When you are on treatment, especially for chronic conditions like hypertension, a global look at all your medication has to be undertaken. This actually applies even at the beginning, before long-term hypertension is embarked upon.

1. there are medications that can cause blood pressure to go up. These include decongestant medications that are used systemically (taken into the bloodstream), and aspirin and other non-steroidal anti-inflammatories.

These medications have to be stopped or substituted if at all possible, when they are felt to be causing BP control to be difficult. At the beginning, removing them and implementing lifestyle changes as discussed in the first article, may be all that is needed. Hypertension treatments may be averted.

2. ensure that treatment of coexisting conditions is optimal. An example has previously been given, of conditions like depression and chronic pain, that can make the control of blood pressure difficult. These conditions have to be put on the best choice of medication, and the dose has to be optimised until control of these confounders is achieved.

3. treatment of hypertension takes a lifetime or years at least. While on the treatment, other circumstances can arise. These include, for example, pregnancy.

Please inform your doctor or other Healthworker of conditions that could be impacted upon by your treatment, or that could impact on the high blood pressure treatment.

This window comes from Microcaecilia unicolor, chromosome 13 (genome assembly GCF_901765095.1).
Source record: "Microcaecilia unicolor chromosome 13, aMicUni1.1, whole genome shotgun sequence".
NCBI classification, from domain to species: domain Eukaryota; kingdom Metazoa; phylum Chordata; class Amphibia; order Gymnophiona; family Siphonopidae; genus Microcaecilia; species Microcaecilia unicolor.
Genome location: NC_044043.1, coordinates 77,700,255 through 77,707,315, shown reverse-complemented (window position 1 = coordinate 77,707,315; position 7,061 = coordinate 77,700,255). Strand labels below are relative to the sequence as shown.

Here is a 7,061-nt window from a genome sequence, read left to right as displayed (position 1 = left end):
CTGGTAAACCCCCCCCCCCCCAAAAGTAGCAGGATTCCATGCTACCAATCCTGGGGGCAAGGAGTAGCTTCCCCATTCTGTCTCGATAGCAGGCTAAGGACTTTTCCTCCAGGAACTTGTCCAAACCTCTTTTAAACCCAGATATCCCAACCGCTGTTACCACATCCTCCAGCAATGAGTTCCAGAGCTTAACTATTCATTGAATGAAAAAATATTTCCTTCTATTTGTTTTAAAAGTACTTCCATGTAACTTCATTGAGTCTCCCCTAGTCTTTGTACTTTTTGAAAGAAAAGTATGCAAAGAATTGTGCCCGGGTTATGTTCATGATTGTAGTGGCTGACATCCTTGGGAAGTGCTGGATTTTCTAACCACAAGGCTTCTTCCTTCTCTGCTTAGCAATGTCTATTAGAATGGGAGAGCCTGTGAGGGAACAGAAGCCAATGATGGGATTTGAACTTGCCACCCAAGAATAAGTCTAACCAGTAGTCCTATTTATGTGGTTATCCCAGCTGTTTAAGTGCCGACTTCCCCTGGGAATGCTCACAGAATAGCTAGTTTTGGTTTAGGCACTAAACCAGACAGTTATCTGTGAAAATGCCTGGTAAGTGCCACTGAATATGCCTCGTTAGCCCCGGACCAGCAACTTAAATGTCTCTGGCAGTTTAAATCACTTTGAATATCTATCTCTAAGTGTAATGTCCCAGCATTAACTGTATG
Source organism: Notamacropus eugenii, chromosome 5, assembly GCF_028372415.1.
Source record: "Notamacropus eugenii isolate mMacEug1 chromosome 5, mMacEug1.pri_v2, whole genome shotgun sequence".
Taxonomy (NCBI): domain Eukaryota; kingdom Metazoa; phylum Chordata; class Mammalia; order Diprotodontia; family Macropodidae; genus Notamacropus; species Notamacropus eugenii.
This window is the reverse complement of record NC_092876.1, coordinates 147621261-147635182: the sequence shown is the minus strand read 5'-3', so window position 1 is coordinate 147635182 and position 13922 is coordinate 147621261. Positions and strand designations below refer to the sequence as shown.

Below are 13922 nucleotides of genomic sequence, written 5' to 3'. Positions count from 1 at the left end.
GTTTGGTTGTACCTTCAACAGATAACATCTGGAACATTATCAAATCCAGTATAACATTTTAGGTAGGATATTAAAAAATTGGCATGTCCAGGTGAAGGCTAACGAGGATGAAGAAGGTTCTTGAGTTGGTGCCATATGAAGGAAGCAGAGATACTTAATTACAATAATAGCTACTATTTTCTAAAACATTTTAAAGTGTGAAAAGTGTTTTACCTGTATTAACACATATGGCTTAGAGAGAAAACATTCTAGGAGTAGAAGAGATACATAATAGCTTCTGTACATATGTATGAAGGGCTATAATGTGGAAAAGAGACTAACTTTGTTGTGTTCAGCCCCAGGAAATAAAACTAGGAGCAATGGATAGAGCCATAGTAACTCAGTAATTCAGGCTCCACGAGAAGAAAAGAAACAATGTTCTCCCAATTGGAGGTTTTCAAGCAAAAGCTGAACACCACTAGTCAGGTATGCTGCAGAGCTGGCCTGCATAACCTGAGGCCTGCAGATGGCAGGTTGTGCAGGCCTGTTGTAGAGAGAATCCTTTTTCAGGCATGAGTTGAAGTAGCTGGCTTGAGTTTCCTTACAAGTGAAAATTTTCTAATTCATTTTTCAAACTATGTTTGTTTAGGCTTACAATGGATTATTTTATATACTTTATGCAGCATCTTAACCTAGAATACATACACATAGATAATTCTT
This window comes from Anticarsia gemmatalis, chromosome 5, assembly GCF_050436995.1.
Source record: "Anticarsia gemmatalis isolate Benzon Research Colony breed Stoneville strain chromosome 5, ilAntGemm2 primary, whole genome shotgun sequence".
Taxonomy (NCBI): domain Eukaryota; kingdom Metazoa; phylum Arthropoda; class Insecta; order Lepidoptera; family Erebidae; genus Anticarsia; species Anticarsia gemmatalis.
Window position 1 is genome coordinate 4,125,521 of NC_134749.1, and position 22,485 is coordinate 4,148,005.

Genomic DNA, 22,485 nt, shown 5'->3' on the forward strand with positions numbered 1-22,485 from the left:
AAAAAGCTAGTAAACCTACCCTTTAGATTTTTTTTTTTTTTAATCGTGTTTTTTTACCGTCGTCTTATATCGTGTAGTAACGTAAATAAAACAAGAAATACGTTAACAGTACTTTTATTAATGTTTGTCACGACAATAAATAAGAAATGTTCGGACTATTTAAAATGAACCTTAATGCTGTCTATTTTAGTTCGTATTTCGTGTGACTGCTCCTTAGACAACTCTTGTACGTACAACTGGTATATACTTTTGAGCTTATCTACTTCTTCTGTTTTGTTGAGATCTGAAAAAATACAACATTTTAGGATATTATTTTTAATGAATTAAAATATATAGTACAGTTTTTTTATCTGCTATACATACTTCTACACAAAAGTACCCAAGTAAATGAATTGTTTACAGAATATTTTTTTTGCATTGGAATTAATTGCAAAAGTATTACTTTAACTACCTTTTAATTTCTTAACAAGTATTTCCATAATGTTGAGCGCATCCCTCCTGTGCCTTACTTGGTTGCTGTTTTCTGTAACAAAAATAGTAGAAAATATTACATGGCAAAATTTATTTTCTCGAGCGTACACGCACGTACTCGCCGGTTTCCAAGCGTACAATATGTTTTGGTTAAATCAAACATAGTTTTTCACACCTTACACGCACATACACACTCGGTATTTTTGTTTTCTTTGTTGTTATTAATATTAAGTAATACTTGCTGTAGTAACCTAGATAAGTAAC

You or your loved one may be having a newly diagnosed raised blood pressure. Or you may be struggling with a chronically raised BP that just won’t come down. But you don’t need to go on a search of how to lower blood pressure fast.

Dear reader if your blood pressure is so high that it poses a grave danger of sudden stroke, death or the likes, it is your Healthcare Worker who should handle that. They will most probably admit you as a hypertensive emergency. And they are the ones who know how to lower blood pressure “immediately”. Indeed, there is reluctance in this new century, to lowering BP too drastically as this itself can cause catastrophes.


Treatment of high blood pressure can be easy for some people. But it can be challenging at times. The blood pressure can be resistant to all manner of management.

A holistic management approach is essential in the management of hypertension and other chronic diseases of lifestyle. This multi-pronged strategy has been laid out in these two articles. It incorporates lifestyle adjustments, and the judicious use of medication.

Attention to the proper use of medication is very important, as is adherence to treatment regimens. Any uncertainties about medications should be cleared with the Pharmacist, Nurse or Doctor, as soon as possible. Nothing beats good communication when working in a team setting.

Hypertension treatment should be expected to be lifelong; it most frequently is. Due mental preparation by means of initial and ongoing counseling should be provided. And having a good support system goes a long way to making the achievement of treatment goals possible.


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6 Replies to “Lowering Blood Pressure: Medication”

  1. I am so pleased I found this site as I have been looking for advice to reduce my blood pressure.  My current reading is 147/93 which I know is too high. I take cozar (losartan potasico – what is your view on this medication?) and I exercise regularly.  I know I need to lose weight (lockdown paid quite a toll ☹ ) The suggestion for Morton Salt substitute looks like a great idea.  Is it safe?  i.e. what chemicals are they using instead? I see that preserved meats are something to avoid, that is something I have been doing recently, so I seem to be on the right track there. Wow, the suggestion regarding having more potassium to keep sodium levels under control is an excellent one.  Thank you.